After finishing long projects I often find myself totally lost at sea, drained of creative mojo, wondering if I’ll ever write another word again. Big books take it out of you – it’s like giving blood for five years straight. But I’m starting to get the tingle back and in 2015 I hope to write a book for younger readers. I actually don’t really know what this means. The term “YA” always sounded like a social disease to me, but as far as I can tell, kids and young adults tend to like really creepy, twisted, strange books that are also raw and honest and have a bit of danger thrown in. Kids can smell you faking it from a mile away. So I’m going to try and honour that and write something a little bonkers for them. We’ll see. It’ll be my homage to Roald Dahl, one of my great heroes.
– Reif Larsen’s novel I Am Radar comes out in February.
This year I’m going to write a whole book on an old typewriter. I’m sick of computers and all their bleeps and updates and their terrible openness to interruptions. As I write this, I’m alone in a cabin by the sea in Scotland, and half an hour ago I typed a letter to my daughter. It was a silly note about a seal puppy and I could have sent her a text or an e-mail. But no. I am resolved. I rolled a sheet of paper into my beautiful, blue Litton Imperial, I typed a paragraph, pulled it out and signed it and folded the paper and typed an envelope and attached a stamp. In a minute I will walk down the coast to the hotel and and kiss the envelope and drop it into the red box. Writing is an action, not an afterthought, it is an job of love and faith, not a sneeze, and this year I am determined to slow everything down to the careful old thump, the beat of the heart. Why are we so determined to take the effort out of everything and save time? The fun of getting it right is the joy of work. And increasingly you really want to live in that joy, establishing the spring and punch of your style, sending your readers something they might want to keep. That is how it felt writing parts of my new novel on an old typewriter and realizing everything was present.
– Andrew O’Hagan’s novel The Illuminations comes out in February.
You know those moments before you fall fully asleep? That netherworld stretch when your brain runs through an incessant loop of thoughts as it powers down for the night? For my brain, it’s always one of two loops: a sticky scene in the novel I’m working on, or a replay of the best hockey goal I ever scored. The novel thoughts are understandable, given the time I spend on the damned things; the hockey stuff less so, given I haven’t played in 25 years. But the time has come. This is the year I’m buying skates that don’t hurt my feet, one of those $100 sticks, the gear that supposedly prevents the breaking of bones. Then I’m playing some hockey. God knows it’s overdue. But there’s a literary benefit as well: it just might let my undistracted brain sort out that scene in the novel I’m working on as I fall asleep.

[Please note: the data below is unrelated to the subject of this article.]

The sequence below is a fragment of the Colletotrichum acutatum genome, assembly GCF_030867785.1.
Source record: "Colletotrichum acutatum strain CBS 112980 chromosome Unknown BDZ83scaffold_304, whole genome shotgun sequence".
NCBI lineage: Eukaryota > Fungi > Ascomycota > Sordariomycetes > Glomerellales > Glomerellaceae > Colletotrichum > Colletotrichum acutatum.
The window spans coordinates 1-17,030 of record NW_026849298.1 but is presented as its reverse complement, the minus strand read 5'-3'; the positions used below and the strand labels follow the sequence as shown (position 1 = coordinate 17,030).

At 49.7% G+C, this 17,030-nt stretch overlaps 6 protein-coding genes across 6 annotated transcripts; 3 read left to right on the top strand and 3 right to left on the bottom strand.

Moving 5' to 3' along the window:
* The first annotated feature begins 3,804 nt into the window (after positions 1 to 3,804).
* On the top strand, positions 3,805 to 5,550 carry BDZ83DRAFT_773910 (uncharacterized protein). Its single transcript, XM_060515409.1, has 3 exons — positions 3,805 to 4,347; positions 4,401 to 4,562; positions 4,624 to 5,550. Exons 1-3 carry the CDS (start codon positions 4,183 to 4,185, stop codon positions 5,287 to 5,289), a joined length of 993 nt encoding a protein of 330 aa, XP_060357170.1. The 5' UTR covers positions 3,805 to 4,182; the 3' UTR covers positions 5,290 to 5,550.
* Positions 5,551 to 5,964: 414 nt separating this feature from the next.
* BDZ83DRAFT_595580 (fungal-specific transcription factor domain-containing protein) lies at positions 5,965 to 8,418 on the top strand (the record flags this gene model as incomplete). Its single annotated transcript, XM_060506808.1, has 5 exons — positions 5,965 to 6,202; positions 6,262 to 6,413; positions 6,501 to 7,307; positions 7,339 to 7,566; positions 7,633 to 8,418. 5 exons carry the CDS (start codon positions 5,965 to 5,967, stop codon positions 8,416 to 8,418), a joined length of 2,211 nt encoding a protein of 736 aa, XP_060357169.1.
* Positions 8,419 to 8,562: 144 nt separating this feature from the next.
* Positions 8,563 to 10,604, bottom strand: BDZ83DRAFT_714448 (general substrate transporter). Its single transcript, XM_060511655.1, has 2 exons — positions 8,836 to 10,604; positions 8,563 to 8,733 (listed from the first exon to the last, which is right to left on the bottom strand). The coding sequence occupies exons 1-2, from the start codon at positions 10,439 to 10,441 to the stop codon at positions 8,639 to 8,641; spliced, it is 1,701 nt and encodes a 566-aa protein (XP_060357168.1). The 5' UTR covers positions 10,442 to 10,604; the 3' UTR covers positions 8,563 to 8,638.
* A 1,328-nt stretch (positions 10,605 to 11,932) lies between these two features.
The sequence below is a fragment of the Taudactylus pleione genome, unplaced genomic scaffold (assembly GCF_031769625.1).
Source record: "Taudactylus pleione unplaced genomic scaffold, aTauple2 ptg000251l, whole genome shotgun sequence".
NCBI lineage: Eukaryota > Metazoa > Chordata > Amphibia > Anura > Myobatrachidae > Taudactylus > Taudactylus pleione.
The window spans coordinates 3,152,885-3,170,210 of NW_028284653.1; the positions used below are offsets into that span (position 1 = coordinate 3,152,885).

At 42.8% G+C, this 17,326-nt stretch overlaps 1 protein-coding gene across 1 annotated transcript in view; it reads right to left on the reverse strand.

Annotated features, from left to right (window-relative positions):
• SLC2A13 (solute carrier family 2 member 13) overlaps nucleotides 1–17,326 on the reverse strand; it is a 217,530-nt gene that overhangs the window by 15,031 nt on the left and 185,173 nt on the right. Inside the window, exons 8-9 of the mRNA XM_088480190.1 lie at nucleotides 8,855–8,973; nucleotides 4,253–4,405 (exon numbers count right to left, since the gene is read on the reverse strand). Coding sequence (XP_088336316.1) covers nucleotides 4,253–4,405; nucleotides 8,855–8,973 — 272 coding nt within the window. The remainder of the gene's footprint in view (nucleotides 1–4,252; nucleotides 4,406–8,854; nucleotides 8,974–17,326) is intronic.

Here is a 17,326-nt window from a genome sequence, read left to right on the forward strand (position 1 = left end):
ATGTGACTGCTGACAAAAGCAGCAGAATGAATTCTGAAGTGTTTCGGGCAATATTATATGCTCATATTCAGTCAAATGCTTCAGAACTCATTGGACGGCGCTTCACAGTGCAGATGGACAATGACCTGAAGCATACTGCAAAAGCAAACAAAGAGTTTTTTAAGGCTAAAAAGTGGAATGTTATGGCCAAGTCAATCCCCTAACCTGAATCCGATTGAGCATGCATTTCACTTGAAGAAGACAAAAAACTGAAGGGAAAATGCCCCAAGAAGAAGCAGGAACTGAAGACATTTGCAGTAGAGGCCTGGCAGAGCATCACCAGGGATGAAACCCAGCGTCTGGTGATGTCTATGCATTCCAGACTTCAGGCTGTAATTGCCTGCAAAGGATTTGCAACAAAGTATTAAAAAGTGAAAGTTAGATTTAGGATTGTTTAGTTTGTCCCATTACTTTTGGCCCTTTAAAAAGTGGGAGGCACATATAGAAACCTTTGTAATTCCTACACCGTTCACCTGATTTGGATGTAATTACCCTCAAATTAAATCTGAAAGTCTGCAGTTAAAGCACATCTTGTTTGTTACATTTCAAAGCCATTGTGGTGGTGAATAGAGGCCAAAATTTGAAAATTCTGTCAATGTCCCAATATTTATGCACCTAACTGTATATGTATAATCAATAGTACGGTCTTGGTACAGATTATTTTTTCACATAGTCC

– Andrew Pyper’s novel The Damned comes out in February.
With the impending publication of my new novel in April, I resolve not to behave as I did with the appearance of my earlier two books. Which is to say that I will not waste up to an hour (or two) every work day, for a month (or two), Googling the book’s title, checking its ranking on Amazon, trawling for reviews, tweets, Facebook postings, “shares,” “likes,” flames, praise, Goodreads nods – any signs of life. Instead, I resolve to take a serene, Olympian stance, where I wake each morning and primly disable my WiFi so that I might spend five to six hours of monk-like, uninterrupted, focused concentration on the writing at hand. I’m positive I can live up to this resolution. And if you believe that, I’ve got some wonderful credit default swaps I’d like to sell you…
– John Colapinto’s novel An Upright Man comes out in April.
I wrote an original screenplay many years ago. A film was made from it, and my husband and I waited anxiously for the reviews on opening day. The late, great Jay Scott compared my work to Chekhov while another critic wondered in print if I had been dropped on my head at birth. When I became a novelist, I resolved to never read another review. I broke the resolution at my first opportunity and indeed have read many reviews from professional critics and readers too. Before the Internet, our reviews evaporated with the changing of the day’s newspaper or the turning of a channel or the tossing of a magazine. Now they’re available at the touch of a button. Working on a novel for five years without feedback is a challenge, and I’ll admit that when I’m feeling lonely or down I hit the Goodreads or Amazon review pages for inspiration. Bless the readers – every one of them. This year though, my resolve is firm. I will not read reviews. Maybe just the good ones.
– Lori Lansens’s novel The Mountain Story comes out in April.